Geraldo RIvera fires back at Kendrick Lamar

Geraldo Rivera Fires Back At Kendrick Lamar By Saying Drake Is A Better Rapper, And Rap Is Worse Than Racism

Geraldo Rivera has a beef with rap, but that doesn’t mean he thinks one of hip-hop’s biggest names isn’t great. After Kendrick Lamar name-checked Rivera on his new album, Damn, the Fox News host responded via a lengthy Facebook Live video by praising him and his rap rival. Sort of.

On the Damn song “Yah,” Lamar calls out the Fox News host for using his “name for percentage,” then names Geraldo directly when making it clear that this “n****s got some ambition.”

Geraldo Rivera previously talked about Kendrick after his controversial performance at the 2015 BET Awards and those comments are sampled at the end of the Damn track, “Blood.”

In the 18-minute Facebook video, Geraldo Rivera started out by complimenting Lamar, but he did it in a backhanded way.

“Aside from Drake, in my opinion, [Kendrick is] probably the best hip-hop artist out there today,” Geraldo proclaimed.

But Geraldo didn’t have any kudos for Kendrick’s (or Drake’s) genre.

“[Hip-hop is] the worst role model,” Rivera said.

“It’s the worst example. It’s the most negative possible message.”

Geraldo went on to question the “point” of rap. Besides selling records, of course.

“I get that this stuff is popular, but it avoids the central reality, just as Black Lives Matter avoids the central reality,” Geraldo said.

“I know that the real danger to real black men and real brown men now is that their role model will sing about cops being killers and the system being stacked and there’s no chance of advancement and all the rest of it. This is why I say that hip-hop has done more damage to young African-Americans than racism in recent years. This is exactly the wrong message.”

Geraldo also said that today’s police brutality “pales in comparison to the ghetto civil war that’s being waged” in some major U.S. cities.

“I think too much of hip-hop, too much of rap in the last couple of decades has really portrayed the cops as the enemy, as the occupying army in the ghetto, in the inner city, in the urban centers,” Rivera continued.

“It’s an us against them where this very popular, powerful art form, this poetry, is being used to really set young people, young minorities — black and Latinos, principally — against the officers who are sworn to protect them.”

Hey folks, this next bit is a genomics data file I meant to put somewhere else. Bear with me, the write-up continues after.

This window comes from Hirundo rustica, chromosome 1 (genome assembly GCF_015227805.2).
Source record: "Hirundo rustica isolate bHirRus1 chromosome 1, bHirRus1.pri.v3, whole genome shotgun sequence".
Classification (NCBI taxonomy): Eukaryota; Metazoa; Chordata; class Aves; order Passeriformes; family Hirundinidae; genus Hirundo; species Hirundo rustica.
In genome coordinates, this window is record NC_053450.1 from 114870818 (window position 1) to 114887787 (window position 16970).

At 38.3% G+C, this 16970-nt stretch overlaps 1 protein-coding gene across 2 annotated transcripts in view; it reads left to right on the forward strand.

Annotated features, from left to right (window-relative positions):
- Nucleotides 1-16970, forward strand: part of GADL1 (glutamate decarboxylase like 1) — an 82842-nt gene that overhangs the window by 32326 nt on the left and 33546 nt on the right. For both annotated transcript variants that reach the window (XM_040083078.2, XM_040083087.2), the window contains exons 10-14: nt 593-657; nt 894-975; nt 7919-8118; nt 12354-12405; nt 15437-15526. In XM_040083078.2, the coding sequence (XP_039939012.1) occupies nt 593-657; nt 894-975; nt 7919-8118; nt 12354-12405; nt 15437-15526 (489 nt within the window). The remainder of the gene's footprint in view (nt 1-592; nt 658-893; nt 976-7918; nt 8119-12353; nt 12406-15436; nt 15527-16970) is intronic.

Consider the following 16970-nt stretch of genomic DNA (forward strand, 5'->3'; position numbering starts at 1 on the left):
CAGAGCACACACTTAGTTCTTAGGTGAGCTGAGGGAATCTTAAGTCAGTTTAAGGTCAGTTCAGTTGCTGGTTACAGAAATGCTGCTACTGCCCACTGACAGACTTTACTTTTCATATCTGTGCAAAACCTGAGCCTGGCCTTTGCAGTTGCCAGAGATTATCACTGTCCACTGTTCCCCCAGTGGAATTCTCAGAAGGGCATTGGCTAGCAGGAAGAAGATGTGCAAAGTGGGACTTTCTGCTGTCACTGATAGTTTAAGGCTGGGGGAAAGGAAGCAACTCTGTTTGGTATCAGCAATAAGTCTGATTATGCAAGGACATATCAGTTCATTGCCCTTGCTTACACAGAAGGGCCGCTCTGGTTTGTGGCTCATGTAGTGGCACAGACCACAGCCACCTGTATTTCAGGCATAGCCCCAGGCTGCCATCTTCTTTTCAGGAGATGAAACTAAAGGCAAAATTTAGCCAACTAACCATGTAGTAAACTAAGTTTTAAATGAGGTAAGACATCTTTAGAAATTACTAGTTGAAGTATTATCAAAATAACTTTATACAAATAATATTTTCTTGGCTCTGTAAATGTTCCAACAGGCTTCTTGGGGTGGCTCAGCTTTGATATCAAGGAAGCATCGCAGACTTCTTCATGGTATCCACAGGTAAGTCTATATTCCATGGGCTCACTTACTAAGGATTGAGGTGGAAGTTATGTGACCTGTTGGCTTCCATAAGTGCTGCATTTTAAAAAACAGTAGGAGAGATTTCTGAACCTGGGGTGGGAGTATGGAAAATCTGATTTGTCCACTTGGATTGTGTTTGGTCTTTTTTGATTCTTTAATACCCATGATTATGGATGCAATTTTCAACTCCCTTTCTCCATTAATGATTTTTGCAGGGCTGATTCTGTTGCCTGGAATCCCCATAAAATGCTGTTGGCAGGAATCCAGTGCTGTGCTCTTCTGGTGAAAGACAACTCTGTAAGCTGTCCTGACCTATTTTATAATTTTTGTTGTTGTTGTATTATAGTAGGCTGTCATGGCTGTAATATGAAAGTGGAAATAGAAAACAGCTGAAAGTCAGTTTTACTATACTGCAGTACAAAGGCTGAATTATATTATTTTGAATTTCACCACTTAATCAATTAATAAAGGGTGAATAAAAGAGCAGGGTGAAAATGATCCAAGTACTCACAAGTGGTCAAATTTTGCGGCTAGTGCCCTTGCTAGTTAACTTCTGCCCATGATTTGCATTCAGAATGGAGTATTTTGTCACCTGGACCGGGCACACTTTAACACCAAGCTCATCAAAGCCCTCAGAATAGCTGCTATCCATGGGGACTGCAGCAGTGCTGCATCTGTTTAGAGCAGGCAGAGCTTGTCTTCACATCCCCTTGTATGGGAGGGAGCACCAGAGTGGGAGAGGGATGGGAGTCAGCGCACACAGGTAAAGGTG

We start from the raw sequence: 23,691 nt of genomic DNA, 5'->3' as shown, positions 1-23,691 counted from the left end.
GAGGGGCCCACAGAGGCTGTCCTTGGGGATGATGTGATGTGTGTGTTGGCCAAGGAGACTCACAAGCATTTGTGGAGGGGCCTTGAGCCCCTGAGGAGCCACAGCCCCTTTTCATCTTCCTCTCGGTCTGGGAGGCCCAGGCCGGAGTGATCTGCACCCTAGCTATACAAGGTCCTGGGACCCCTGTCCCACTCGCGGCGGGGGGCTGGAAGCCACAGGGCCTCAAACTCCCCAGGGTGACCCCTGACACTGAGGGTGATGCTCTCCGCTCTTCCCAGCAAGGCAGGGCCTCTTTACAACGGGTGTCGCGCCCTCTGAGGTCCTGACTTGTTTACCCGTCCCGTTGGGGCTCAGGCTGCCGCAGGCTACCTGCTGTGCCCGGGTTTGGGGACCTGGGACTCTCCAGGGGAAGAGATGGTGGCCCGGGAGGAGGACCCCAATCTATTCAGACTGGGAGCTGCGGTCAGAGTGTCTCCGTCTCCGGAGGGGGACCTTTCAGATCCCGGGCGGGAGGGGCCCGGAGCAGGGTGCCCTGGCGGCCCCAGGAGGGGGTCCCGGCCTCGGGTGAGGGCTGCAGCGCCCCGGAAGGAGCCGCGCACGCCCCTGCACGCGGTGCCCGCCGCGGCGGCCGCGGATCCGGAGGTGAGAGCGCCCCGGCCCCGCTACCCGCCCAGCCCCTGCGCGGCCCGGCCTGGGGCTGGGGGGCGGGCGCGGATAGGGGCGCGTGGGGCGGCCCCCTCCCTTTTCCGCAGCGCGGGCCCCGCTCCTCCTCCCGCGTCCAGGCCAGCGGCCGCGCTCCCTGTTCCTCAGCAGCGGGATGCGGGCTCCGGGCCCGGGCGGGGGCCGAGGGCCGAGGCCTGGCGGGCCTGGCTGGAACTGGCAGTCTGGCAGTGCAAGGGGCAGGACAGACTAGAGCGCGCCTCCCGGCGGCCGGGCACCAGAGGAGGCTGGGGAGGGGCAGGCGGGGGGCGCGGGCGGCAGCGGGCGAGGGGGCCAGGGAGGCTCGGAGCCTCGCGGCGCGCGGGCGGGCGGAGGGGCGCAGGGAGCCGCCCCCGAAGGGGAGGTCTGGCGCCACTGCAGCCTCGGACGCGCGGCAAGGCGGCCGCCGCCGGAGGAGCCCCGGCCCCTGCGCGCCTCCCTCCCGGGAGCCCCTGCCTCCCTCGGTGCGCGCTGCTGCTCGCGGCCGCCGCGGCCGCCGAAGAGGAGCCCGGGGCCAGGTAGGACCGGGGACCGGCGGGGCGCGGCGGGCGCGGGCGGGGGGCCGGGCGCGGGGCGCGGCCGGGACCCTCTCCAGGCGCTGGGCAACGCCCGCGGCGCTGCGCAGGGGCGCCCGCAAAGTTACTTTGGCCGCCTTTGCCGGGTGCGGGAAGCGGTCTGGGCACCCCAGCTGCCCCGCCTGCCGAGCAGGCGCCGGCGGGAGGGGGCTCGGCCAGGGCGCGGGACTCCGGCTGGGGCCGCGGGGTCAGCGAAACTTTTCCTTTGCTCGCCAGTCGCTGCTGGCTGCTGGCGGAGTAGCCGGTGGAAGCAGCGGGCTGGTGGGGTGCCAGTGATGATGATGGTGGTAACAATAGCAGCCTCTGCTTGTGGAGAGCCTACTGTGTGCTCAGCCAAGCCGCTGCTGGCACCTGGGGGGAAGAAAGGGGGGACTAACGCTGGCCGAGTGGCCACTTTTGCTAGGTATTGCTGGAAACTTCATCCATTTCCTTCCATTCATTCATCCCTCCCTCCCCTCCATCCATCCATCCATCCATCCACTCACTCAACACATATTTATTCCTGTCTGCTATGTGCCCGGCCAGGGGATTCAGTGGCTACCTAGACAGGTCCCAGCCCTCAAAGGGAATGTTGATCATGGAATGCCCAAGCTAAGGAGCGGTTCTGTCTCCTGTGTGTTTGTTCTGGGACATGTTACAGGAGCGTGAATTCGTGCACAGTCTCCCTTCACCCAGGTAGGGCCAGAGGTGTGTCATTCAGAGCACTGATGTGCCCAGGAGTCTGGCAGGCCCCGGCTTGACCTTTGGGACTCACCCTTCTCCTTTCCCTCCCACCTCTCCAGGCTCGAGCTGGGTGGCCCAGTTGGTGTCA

Rivera also said the African-American community would be better off looking up to artists like Marvin Gaye (at one point Geraldo sang a bit of Gaye’s classic “What’s Going On”), than rappers like Notorious B.I.G., and Tupac Shakur, who were both murdered early on in their rap careers.

“I have no beef with Kendrick Lamar, anyone else in the business, but if you don’t have a positive attitude, you’re dooming yourself to a life that you profess to despise,” Geraldo told his viewers.

This is not the first time that Geraldo Rivera has talked about how culturally destructive rap music is. In 2015, Geraldo told the Huffington Post that hip-hop has done more damage “to black and brown people than racism in the last 10 years.”

In his spiel, Rivera challenged anyone to find “a Puerto Rican from the South Bronx or a black kid from Harlem who has succeeded in life other than being the one-tenth of one-tenth of one percent that make it in the music business — that’s been a success in life walking around with his pants around his a** and with visible tattoos…”

Geraldo said that hip-hop’s most prominent personalities are to blame, even though Russell Simmons is a “dear friend” of his.

“At some point, those guys have to cop to the fact that by encouraging this distinctive culture that is removed from the mainstream, they have encouraged people to be so different from the mainstream that they can’t participate other than the racks in the garment center and those entry-level jobs,” Geraldo said. “And I lament it. I really do. I think that it has been very destructive culturally.”

Kendric Lamar hasn’t responded to Geraldo Rivera’s latest rant. Yet.

[Featured Image by Rick Kern/Getty Images for Samsung]

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